Tesla Sends Out Software Fixes Over the Air to Patch Security Vulnerabilities

Kevin Mahaffey, co-founder of a security firm Lookout and Marc Rogers, principal security researcher at CloudFlare found a way to hack ’s flagship Model S line’s car system to take control a certain components of the car. It was demoed a few days ago in Black Hat’s computer security conference.

How they hack into the car system? To do this, they physically connect a computer to the car via ethernet cable and leave behind Trojan horse to allow for remote access. What is the impact of this hacking? Once they got into the system, they will be able to initiate brake and cause the car to stop suddenly if the car is going under 5MPH. However, if the car was travelling more than 5MPH, then the car is switched to neutral which then forces the driver to safely navigate to the side of the road presumably.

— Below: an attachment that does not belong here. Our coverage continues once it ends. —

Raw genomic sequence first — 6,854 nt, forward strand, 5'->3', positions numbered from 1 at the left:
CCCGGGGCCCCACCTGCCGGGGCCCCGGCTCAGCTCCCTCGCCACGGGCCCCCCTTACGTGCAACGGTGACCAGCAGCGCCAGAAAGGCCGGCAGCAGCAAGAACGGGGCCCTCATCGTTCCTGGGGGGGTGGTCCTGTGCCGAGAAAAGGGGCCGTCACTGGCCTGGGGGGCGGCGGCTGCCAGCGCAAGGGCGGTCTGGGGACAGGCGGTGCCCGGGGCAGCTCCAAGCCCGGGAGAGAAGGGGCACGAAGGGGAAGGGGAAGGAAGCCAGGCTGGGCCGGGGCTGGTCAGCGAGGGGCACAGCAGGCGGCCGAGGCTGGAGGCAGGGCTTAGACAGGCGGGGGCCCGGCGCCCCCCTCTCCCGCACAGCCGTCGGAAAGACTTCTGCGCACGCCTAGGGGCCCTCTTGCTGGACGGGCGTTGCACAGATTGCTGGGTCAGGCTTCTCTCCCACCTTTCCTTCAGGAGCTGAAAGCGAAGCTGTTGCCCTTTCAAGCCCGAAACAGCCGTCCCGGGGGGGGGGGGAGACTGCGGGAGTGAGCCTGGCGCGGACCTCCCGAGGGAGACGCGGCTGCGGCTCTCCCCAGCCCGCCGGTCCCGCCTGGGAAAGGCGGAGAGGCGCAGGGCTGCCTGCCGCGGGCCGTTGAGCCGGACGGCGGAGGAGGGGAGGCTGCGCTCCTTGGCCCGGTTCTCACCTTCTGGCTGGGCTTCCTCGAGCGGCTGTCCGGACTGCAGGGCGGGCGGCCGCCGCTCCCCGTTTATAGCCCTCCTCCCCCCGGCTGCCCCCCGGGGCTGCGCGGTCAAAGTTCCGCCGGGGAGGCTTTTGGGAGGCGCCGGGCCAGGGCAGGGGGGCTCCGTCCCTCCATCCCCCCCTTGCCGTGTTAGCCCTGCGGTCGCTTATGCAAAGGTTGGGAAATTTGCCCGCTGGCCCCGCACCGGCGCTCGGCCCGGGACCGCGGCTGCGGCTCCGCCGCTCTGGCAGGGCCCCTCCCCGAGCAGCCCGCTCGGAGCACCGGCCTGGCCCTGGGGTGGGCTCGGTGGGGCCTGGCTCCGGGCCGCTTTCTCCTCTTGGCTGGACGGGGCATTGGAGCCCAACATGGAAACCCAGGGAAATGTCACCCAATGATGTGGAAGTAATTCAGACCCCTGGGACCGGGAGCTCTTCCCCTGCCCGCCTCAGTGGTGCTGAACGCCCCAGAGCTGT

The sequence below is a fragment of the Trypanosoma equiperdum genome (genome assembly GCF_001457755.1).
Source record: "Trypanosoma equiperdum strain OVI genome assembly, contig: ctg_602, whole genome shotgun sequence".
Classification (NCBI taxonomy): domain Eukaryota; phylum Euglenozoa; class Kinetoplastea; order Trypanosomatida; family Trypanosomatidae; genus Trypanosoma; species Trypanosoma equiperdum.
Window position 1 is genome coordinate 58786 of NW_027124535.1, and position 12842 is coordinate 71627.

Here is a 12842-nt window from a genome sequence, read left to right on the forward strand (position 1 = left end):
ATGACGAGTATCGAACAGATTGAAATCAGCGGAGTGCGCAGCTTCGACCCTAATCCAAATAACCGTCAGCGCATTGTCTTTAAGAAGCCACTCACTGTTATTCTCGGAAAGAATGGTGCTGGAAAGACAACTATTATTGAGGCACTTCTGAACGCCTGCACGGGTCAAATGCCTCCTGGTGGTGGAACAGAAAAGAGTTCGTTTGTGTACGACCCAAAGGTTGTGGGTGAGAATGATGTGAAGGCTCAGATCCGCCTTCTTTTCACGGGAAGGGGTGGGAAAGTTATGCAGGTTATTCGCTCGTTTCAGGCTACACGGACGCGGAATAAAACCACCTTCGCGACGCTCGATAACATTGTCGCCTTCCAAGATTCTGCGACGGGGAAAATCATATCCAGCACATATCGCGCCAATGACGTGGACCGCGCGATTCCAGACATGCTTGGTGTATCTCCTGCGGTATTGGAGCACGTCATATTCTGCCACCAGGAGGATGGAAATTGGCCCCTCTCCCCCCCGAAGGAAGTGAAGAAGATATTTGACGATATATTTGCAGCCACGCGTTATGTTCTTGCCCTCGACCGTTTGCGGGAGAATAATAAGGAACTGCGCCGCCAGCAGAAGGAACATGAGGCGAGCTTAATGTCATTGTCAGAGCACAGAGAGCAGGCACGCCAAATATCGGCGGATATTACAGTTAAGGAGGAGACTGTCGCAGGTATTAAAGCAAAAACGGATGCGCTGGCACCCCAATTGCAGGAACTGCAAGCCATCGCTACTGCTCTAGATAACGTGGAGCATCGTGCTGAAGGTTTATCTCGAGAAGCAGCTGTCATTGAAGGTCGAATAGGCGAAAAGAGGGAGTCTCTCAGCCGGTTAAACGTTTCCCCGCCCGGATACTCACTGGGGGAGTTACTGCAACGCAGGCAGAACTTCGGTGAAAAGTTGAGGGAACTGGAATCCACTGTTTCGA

Fortunately, the researchers have been working with Tesla for the software fixes and after the fix was stabilized, the company deployed it by using OTA (Over the Air) to automatically update the car’s software which then will patch these vulnerabilities.

As comparison, it seems that the way Tesla handle the rolling out of bug fixes is more efficient than the way Chrysler handle it. Chrysler shipped about 1.4 million USB drives to all the affected car owners and thus there would be some time before the owners plugs the USB into the car system which then would make it vulnerable during that period.

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